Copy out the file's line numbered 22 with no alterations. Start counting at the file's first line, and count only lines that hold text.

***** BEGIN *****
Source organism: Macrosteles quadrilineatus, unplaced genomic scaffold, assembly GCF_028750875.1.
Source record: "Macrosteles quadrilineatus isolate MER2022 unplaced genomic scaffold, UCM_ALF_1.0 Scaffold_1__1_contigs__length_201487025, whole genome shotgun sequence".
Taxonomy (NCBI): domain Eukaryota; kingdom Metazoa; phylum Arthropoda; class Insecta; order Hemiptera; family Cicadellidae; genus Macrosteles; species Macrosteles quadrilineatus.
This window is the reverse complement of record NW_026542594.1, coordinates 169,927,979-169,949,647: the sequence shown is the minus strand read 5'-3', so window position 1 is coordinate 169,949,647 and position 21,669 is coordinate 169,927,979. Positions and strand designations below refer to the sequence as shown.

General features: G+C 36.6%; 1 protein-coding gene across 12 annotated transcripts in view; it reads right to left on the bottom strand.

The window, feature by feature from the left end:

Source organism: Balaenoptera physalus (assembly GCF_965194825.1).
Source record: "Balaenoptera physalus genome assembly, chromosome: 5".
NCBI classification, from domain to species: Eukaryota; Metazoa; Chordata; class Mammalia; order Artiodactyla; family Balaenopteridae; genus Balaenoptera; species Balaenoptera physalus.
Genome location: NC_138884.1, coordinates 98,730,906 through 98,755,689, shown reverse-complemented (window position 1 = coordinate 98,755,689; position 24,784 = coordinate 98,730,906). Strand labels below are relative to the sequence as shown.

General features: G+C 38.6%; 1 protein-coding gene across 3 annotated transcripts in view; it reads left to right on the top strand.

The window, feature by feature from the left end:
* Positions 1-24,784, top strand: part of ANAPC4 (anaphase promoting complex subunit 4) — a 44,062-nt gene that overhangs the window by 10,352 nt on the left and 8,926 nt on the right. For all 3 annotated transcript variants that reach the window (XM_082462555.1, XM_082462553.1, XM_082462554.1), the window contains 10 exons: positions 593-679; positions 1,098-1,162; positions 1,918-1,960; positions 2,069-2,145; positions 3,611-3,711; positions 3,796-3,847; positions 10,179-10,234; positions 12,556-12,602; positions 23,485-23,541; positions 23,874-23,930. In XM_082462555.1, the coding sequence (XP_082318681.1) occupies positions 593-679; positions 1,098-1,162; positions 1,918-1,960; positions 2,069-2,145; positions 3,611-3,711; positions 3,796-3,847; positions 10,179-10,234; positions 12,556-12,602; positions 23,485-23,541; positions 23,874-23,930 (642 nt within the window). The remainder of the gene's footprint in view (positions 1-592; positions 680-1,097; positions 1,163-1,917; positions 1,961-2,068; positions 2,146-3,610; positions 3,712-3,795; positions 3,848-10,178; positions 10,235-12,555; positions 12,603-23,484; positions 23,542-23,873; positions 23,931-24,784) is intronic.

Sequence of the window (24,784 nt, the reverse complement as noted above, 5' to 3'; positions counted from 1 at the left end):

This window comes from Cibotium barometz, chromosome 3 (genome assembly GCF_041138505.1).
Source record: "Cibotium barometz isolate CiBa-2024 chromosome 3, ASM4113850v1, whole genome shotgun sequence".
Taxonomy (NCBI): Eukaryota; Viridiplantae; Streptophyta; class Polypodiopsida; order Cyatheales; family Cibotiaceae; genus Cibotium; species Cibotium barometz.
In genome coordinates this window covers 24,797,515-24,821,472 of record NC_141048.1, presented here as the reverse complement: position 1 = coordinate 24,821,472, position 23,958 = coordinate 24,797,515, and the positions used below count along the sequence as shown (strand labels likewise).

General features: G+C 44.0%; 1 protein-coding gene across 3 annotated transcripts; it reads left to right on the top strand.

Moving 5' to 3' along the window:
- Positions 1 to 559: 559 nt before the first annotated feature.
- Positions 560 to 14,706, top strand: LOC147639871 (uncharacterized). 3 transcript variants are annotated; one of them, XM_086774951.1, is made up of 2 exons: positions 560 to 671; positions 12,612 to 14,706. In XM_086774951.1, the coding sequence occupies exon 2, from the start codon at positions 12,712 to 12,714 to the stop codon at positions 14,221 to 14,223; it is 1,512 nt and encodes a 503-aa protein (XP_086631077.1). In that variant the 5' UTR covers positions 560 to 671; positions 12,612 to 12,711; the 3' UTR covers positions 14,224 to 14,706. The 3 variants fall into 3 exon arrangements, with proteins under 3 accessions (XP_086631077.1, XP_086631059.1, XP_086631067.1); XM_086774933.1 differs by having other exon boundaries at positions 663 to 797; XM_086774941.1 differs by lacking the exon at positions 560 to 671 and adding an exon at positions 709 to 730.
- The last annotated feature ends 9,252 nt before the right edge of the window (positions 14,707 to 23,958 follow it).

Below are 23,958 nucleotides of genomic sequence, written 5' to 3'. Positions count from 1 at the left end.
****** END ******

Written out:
- Positions 560 to 14,706, top strand: LOC147639871 (uncharacterized). 3 transcript variants are annotated; one of them, XM_086774951.1, is made up of 2 exons: positions 560 to 671; positions 12,612 to 14,706. In XM_086774951.1, the coding sequence occupies exon 2, from the start codon at positions 12,712 to 12,714 to the stop codon at positions 14,221 to 14,223; it is 1,512 nt and encodes a 503-aa protein (XP_086631077.1). In that variant the 5' UTR covers positions 560 to 671; positions 12,612 to 12,711; the 3' UTR covers positions 14,224 to 14,706. The 3 variants fall into 3 exon arrangements, with proteins under 3 accessions (XP_086631077.1, XP_086631059.1, XP_086631067.1); XM_086774933.1 differs by having other exon boundaries at positions 663 to 797; XM_086774941.1 differs by lacking the exon at positions 560 to 671 and adding an exon at positions 709 to 730.